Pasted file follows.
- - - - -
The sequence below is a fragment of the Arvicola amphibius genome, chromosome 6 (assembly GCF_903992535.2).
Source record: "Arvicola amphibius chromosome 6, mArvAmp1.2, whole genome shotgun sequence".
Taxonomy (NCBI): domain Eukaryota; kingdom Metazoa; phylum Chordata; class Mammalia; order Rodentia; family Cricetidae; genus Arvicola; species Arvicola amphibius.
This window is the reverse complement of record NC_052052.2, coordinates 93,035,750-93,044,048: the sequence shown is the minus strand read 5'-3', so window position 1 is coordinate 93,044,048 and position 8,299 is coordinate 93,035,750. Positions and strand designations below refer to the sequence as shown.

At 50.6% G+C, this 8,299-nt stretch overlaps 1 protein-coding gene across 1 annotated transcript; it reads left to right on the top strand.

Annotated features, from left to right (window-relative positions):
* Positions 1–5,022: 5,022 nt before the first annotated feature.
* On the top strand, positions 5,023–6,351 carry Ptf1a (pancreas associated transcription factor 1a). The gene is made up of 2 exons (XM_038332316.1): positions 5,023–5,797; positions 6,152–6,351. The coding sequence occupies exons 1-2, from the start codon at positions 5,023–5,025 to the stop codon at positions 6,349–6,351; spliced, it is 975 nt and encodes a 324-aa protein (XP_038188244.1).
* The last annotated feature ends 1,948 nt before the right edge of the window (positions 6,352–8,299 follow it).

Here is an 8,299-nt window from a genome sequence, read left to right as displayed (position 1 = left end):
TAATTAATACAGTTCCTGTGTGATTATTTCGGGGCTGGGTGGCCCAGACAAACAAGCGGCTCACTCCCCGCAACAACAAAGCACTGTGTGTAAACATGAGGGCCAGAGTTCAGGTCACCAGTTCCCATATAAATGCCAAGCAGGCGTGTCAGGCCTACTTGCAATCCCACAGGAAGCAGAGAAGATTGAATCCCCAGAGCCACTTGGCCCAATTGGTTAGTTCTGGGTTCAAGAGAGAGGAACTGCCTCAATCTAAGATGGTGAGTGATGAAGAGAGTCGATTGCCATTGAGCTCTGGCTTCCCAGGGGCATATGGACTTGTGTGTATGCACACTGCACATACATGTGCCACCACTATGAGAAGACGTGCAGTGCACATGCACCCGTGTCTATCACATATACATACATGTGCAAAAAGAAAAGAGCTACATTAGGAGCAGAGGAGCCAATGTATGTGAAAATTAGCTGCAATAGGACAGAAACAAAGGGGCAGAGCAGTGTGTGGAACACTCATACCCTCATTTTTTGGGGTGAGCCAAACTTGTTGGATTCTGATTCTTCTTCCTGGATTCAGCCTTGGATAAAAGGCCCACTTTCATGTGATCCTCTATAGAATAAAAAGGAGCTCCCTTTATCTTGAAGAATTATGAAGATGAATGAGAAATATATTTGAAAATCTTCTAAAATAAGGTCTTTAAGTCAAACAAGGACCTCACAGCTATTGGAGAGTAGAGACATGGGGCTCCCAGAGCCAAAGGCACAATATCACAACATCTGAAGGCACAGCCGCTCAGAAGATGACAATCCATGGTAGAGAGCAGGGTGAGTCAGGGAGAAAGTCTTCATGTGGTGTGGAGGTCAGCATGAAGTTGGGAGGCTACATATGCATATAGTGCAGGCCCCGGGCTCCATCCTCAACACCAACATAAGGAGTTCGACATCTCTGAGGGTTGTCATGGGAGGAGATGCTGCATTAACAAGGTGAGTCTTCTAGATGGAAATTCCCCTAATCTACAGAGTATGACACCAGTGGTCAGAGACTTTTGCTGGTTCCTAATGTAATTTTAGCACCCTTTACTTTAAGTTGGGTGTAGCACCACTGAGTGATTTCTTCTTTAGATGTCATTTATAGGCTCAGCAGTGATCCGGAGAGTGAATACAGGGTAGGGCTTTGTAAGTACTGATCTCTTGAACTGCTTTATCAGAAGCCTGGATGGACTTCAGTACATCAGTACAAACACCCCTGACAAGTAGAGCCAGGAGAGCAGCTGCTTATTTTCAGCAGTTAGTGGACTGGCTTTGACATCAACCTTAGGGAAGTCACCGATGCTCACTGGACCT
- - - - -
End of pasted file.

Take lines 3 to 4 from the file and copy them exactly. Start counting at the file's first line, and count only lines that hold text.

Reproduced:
Taxonomy (NCBI): domain Eukaryota; kingdom Metazoa; phylum Chordata; class Mammalia; order Rodentia; family Cricetidae; genus Arvicola; species Arvicola amphibius.
This window is the reverse complement of record NC_052052.2, coordinates 93,035,750-93,044,048: the sequence shown is the minus strand read 5'-3', so window position 1 is coordinate 93,044,048 and position 8,299 is coordinate 93,035,750. Positions and strand designations below refer to the sequence as shown.